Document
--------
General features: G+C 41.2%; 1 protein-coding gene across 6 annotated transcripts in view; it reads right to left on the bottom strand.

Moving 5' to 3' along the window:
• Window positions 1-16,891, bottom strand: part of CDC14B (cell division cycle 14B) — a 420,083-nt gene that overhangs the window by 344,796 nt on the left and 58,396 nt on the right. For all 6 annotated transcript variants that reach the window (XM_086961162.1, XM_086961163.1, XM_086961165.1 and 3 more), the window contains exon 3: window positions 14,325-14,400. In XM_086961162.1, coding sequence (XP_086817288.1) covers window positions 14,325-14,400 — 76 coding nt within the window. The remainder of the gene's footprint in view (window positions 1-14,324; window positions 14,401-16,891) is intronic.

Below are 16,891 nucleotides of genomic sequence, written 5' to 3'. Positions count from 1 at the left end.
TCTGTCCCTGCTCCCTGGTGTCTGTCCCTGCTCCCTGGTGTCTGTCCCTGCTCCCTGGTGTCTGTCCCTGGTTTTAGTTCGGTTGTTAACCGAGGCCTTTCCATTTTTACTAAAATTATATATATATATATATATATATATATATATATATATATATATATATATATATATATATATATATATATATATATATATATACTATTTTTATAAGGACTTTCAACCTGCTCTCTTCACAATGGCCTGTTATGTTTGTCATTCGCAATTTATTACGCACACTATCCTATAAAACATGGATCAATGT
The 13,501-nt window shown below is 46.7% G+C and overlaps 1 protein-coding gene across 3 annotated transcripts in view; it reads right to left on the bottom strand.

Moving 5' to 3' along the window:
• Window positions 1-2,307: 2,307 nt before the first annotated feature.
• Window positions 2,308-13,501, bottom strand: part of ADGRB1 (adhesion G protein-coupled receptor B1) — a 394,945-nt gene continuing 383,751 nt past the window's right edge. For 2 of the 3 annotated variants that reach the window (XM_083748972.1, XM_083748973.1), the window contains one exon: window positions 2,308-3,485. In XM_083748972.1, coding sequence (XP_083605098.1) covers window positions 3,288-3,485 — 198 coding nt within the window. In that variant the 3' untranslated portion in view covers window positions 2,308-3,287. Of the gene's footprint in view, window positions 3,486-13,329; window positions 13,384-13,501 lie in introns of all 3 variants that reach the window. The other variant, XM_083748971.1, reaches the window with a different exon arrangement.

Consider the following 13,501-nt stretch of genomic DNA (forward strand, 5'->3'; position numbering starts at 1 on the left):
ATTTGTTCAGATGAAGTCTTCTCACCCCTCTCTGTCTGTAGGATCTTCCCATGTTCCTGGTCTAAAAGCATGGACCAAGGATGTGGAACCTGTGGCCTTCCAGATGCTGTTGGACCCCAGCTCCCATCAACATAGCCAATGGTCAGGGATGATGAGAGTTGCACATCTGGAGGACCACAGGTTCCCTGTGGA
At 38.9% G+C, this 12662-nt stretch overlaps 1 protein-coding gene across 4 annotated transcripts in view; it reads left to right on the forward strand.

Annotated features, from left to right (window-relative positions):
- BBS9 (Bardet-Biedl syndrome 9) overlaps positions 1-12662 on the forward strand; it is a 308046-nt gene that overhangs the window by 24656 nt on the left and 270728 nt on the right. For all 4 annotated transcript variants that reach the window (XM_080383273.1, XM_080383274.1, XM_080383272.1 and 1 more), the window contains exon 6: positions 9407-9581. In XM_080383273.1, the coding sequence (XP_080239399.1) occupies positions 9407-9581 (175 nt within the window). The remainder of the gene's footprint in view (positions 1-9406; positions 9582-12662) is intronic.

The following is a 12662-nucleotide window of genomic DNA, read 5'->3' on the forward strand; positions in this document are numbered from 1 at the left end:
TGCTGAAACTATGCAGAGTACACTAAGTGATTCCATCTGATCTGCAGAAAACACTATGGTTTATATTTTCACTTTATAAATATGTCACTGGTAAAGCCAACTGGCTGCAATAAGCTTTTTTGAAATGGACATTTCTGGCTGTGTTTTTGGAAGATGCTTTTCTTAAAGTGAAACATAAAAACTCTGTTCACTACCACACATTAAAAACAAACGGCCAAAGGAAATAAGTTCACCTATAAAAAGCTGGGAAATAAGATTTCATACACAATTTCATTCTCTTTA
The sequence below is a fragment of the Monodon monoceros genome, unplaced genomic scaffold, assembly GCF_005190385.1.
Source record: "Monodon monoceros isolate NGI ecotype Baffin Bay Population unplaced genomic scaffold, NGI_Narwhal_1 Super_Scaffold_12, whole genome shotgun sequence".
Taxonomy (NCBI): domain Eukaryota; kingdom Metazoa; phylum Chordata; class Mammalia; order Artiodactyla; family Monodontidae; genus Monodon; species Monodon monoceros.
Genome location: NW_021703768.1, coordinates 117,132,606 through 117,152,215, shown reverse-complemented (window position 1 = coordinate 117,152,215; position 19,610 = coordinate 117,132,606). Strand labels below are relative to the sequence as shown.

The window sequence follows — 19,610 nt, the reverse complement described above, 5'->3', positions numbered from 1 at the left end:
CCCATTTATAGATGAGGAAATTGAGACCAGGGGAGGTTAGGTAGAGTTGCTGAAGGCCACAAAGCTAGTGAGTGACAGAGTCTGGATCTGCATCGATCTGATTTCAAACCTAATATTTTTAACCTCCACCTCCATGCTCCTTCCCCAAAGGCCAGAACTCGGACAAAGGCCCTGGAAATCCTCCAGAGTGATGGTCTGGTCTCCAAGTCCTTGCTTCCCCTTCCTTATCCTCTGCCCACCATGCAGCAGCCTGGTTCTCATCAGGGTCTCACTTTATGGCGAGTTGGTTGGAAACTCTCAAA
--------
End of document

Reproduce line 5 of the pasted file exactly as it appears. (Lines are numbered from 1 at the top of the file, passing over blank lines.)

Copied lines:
TCTGTCCCTGCTCCCTGGTGTCTGTCCCTGCTCCCTGGTGTCTGTCCCTGCTCCCTGGTGTCTGTCCCTGGTTTTAGTTCGGTTGTTAACCGAGGCCTTTCCATTTTTACTAAAATTATATATATATATATATATATATATATATATATATATATATATATATATATATATATATATATATATATATATATATATATACTATTTTTATAAGGACTTTCAACCTGCTCTCTTCACAATGGCCTGTTATGTTTGTCATTCGCAATTTATTACGCACACTATCCTATAAAACATGGATCAATGT